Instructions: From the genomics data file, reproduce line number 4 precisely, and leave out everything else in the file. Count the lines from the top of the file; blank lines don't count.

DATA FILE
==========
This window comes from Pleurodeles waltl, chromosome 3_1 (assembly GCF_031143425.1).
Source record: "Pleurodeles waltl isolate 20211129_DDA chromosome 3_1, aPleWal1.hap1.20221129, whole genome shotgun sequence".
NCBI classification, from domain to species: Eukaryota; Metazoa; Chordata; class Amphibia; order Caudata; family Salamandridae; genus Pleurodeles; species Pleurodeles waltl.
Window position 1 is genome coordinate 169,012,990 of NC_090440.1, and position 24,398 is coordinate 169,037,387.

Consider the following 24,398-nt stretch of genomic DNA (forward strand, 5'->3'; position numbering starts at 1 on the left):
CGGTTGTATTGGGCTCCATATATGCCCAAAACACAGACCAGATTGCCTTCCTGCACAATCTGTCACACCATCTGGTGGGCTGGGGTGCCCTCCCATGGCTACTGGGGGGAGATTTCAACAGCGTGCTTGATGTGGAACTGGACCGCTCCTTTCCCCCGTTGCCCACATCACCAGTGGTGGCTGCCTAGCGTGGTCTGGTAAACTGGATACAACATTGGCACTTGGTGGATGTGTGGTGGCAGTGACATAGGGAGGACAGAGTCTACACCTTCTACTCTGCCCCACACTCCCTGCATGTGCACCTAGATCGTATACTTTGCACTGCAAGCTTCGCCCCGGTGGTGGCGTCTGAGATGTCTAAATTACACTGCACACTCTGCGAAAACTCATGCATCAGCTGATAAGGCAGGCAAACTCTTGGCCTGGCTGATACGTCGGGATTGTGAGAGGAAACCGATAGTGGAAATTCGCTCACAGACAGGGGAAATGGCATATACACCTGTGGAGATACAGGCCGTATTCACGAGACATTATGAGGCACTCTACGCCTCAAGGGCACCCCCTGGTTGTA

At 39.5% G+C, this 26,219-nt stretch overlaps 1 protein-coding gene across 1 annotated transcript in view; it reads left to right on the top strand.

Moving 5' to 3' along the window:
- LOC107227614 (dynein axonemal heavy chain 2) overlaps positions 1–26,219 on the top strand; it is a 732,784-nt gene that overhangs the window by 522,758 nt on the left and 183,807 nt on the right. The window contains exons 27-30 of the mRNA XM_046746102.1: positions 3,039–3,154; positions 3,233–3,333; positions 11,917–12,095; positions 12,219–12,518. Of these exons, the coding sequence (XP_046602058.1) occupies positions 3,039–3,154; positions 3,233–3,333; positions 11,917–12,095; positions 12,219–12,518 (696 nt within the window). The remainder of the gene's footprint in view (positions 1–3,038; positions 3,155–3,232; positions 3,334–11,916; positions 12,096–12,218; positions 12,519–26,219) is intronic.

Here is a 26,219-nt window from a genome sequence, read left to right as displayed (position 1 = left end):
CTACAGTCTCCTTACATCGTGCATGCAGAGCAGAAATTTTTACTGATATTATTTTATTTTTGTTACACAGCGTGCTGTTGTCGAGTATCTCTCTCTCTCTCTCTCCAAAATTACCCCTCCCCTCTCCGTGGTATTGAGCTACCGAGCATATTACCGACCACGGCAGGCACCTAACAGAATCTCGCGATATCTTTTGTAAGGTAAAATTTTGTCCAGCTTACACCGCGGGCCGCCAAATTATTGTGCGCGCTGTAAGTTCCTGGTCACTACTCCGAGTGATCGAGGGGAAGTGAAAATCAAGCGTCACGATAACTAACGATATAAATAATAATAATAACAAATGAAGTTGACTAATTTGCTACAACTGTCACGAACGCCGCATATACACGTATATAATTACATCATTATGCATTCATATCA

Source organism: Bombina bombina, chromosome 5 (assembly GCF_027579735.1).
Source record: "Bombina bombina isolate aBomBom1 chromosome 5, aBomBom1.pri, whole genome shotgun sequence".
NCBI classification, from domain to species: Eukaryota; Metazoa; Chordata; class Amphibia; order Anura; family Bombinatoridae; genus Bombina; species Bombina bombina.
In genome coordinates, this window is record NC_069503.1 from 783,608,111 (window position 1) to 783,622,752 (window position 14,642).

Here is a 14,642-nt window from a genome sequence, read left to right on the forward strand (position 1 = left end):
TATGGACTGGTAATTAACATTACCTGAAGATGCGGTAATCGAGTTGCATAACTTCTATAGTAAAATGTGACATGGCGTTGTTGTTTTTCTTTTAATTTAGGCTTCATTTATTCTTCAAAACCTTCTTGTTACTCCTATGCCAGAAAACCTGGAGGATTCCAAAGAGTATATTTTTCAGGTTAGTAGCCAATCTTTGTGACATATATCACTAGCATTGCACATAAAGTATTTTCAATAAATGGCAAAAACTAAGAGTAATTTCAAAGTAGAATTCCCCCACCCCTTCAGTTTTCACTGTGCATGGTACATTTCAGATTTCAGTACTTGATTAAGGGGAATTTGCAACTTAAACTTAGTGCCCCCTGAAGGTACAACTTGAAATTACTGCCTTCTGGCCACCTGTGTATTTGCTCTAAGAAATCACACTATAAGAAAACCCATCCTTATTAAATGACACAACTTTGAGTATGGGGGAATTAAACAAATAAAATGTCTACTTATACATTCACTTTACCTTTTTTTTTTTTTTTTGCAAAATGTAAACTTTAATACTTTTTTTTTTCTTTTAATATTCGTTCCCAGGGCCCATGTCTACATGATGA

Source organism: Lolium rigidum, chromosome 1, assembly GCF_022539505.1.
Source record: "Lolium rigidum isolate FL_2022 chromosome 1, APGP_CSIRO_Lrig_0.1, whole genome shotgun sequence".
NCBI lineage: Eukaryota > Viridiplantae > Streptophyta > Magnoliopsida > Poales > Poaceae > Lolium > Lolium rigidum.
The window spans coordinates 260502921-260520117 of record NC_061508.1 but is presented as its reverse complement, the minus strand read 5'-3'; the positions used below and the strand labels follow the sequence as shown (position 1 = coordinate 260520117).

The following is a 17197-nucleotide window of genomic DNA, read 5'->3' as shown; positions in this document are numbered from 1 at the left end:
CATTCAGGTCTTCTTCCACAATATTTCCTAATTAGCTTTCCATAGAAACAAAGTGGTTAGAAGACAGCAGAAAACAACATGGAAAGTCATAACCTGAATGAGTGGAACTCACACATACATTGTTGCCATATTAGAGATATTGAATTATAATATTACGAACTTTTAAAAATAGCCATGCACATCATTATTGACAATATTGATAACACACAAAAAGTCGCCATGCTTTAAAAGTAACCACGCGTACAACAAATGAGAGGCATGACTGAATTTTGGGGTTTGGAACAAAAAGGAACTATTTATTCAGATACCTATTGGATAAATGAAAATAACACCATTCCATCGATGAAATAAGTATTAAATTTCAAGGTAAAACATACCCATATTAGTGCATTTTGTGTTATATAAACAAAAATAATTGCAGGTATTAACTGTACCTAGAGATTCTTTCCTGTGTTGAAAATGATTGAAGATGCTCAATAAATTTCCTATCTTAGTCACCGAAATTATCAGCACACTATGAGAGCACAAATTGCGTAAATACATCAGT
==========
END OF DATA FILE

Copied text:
Window position 1 is genome coordinate 169,012,990 of NC_090440.1, and position 24,398 is coordinate 169,037,387.